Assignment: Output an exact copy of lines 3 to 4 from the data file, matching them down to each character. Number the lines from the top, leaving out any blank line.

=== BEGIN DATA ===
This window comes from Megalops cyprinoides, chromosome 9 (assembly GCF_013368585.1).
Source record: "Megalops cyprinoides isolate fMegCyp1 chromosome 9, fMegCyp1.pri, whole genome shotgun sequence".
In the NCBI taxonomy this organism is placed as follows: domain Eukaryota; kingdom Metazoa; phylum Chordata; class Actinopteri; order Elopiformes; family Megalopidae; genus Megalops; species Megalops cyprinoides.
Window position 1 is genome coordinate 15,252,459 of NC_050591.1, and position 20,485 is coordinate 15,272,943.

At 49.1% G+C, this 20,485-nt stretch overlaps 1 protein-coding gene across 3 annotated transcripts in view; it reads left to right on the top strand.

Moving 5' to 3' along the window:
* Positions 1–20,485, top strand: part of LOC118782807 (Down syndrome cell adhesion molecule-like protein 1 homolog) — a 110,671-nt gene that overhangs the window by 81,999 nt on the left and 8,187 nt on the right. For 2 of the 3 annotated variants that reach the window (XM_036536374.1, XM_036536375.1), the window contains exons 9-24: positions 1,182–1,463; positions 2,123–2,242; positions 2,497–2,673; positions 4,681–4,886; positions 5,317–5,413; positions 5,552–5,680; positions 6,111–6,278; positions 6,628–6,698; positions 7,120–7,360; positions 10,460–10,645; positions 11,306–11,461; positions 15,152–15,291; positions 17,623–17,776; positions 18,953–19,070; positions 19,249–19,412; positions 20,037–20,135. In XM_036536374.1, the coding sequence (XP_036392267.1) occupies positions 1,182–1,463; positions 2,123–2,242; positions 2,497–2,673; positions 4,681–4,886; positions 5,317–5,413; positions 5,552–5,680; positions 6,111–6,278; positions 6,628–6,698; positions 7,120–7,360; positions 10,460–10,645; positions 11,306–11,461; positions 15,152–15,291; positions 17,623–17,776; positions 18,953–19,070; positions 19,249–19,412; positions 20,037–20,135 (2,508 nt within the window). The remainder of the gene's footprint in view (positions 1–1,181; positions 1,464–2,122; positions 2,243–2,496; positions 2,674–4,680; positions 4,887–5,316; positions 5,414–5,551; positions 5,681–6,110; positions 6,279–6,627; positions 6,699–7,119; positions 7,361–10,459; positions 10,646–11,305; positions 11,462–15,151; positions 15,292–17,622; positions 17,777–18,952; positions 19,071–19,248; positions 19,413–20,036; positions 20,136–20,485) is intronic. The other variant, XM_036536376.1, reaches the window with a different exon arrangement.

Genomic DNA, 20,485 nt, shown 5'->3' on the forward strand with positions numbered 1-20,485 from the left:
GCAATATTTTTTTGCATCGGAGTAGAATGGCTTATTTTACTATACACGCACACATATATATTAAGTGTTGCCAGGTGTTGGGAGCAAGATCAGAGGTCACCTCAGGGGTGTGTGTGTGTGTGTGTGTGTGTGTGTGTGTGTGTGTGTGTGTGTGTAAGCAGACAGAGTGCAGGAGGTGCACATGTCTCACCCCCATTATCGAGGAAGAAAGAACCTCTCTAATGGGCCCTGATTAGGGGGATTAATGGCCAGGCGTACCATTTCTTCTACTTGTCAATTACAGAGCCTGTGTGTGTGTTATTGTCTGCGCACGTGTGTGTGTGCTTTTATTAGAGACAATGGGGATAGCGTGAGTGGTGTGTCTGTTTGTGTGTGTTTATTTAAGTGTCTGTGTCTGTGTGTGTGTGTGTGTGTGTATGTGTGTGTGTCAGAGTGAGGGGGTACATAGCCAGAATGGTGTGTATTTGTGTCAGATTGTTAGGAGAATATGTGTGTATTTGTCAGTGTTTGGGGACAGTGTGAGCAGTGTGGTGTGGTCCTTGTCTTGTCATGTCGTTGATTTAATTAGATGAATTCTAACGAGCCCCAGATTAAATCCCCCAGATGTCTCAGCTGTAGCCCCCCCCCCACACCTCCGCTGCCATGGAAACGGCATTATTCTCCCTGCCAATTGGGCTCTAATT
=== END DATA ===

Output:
In the NCBI taxonomy this organism is placed as follows: domain Eukaryota; kingdom Metazoa; phylum Chordata; class Actinopteri; order Elopiformes; family Megalopidae; genus Megalops; species Megalops cyprinoides.
Window position 1 is genome coordinate 15,252,459 of NC_050591.1, and position 20,485 is coordinate 15,272,943.